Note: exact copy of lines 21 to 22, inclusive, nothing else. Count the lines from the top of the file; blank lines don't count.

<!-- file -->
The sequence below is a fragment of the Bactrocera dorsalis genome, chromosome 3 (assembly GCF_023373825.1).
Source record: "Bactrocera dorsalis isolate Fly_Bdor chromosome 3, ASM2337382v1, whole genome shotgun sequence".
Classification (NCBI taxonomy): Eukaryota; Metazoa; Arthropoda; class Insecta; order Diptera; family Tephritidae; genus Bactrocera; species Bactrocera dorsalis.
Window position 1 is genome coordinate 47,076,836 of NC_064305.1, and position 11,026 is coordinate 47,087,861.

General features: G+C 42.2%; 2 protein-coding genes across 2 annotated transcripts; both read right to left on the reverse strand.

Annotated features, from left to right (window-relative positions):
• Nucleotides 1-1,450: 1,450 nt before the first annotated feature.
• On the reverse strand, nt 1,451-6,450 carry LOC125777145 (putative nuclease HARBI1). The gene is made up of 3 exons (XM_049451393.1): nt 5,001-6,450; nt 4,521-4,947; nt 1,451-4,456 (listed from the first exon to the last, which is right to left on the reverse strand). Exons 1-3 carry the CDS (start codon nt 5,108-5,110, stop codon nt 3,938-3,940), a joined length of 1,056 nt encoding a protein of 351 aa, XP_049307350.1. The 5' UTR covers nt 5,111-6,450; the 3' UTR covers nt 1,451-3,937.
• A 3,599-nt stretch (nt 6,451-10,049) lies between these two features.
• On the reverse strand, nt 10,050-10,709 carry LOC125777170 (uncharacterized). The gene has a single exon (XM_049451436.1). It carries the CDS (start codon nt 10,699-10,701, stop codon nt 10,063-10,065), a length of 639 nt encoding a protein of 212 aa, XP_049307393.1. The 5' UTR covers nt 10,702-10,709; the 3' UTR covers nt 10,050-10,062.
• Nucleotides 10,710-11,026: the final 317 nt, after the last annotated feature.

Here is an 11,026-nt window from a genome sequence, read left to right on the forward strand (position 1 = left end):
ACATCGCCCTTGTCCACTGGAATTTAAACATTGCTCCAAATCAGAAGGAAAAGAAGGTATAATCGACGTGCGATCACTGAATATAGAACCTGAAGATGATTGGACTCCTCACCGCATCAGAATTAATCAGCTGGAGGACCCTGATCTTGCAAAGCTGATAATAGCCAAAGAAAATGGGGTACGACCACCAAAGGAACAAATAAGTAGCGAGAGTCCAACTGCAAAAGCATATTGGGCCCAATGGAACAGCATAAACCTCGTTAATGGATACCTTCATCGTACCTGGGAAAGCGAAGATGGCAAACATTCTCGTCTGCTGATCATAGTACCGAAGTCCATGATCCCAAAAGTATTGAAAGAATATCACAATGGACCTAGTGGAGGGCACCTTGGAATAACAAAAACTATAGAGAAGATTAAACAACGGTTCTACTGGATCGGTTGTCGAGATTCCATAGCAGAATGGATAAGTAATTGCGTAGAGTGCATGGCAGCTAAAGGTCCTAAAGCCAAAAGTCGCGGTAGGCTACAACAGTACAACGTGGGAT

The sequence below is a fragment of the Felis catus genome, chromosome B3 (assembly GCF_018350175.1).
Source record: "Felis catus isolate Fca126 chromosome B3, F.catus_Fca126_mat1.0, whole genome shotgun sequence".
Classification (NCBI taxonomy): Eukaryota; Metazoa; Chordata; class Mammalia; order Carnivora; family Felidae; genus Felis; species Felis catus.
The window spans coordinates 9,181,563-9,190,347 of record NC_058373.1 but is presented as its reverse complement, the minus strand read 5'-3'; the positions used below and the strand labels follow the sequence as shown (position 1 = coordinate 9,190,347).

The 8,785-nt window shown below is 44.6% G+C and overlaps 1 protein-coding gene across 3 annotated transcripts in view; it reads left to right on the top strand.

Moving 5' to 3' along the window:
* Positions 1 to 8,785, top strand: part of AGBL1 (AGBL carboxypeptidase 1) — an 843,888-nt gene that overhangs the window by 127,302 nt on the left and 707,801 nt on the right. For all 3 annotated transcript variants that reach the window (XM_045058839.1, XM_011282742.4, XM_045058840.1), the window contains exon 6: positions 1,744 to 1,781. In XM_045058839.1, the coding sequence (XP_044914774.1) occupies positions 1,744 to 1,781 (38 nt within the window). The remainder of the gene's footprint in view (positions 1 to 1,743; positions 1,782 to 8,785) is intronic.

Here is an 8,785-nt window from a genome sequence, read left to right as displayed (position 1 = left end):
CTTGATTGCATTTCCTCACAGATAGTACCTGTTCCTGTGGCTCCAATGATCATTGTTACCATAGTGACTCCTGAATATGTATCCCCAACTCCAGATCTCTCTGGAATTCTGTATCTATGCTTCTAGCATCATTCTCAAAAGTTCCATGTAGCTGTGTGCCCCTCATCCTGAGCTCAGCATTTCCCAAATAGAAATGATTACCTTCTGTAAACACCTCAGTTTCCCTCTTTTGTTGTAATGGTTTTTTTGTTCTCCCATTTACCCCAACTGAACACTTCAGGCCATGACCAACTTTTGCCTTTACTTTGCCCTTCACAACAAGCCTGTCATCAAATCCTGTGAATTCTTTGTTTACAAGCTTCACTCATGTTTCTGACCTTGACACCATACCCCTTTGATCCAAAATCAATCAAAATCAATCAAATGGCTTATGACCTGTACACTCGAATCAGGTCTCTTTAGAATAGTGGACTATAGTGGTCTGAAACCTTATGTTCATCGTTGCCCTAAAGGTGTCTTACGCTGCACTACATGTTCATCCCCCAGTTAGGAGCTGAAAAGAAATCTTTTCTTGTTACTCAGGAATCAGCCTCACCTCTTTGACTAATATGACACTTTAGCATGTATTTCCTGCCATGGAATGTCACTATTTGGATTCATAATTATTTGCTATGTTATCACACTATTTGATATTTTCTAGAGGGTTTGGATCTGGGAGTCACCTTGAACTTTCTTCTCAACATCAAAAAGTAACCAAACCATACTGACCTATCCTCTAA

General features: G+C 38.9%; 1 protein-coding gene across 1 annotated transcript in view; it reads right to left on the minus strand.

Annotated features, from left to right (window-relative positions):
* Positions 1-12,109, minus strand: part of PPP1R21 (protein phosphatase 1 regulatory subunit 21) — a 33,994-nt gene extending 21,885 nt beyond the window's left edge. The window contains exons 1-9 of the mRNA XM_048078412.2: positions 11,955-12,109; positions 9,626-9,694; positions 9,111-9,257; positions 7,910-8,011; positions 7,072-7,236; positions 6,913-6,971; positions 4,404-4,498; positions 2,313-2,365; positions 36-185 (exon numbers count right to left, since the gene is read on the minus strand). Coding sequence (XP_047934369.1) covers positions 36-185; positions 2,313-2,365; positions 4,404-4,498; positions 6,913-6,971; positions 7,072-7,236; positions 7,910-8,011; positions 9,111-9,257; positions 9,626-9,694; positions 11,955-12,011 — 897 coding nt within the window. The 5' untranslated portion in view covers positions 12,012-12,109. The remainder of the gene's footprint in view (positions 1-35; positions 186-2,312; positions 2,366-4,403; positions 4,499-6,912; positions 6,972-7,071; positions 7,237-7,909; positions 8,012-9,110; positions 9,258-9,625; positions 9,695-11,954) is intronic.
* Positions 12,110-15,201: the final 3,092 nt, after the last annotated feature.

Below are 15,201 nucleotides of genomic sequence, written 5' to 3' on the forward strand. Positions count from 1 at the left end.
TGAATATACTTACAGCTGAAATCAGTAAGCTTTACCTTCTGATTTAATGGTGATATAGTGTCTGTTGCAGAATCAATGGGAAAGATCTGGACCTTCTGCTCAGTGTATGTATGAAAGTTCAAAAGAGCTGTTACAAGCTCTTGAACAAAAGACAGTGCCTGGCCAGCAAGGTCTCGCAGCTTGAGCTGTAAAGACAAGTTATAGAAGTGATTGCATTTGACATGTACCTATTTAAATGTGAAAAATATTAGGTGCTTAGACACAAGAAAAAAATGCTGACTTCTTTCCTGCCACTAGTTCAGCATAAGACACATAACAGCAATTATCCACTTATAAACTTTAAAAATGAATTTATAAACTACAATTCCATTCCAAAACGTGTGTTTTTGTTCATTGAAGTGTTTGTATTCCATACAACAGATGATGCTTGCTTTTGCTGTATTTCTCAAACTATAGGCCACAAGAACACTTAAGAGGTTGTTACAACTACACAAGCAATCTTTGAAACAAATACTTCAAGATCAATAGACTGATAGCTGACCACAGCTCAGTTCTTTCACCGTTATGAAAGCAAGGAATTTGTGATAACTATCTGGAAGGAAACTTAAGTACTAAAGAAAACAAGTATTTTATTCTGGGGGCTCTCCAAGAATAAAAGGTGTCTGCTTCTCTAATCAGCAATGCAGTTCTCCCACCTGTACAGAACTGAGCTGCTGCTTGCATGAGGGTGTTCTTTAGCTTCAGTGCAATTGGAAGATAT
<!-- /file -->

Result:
Here is an 8,785-nt window from a genome sequence, read left to right as displayed (position 1 = left end):
CTTGATTGCATTTCCTCACAGATAGTACCTGTTCCTGTGGCTCCAATGATCATTGTTACCATAGTGACTCCTGAATATGTATCCCCAACTCCAGATCTCTCTGGAATTCTGTATCTATGCTTCTAGCATCATTCTCAAAAGTTCCATGTAGCTGTGTGCCCCTCATCCTGAGCTCAGCATTTCCCAAATAGAAATGATTACCTTCTGTAAACACCTCAGTTTCCCTCTTTTGTTGTAATGGTTTTTTTGTTCTCCCATTTACCCCAACTGAACACTTCAGGCCATGACCAACTTTTGCCTTTACTTTGCCCTTCACAACAAGCCTGTCATCAAATCCTGTGAATTCTTTGTTTACAAGCTTCACTCATGTTTCTGACCTTGACACCATACCCCTTTGATCCAAAATCAATCAAAATCAATCAAATGGCTTATGACCTGTACACTCGAATCAGGTCTCTTTAGAATAGTGGACTATAGTGGTCTGAAACCTTATGTTCATCGTTGCCCTAAAGGTGTCTTACGCTGCACTACATGTTCATCCCCCAGTTAGGAGCTGAAAAGAAATCTTTTCTTGTTACTCAGGAATCAGCCTCACCTCTTTGACTAATATGACACTTTAGCATGTATTTCCTGCCATGGAATGTCACTATTTGGATTCATAATTATTTGCTATGTTATCACACTATTTGATATTTTCTAGAGGGTTTGGATCTGGGAGTCACCTTGAACTTTCTTCTCAACATCAAAAAGTAACCAAACCATACTGACCTATCCTCTAA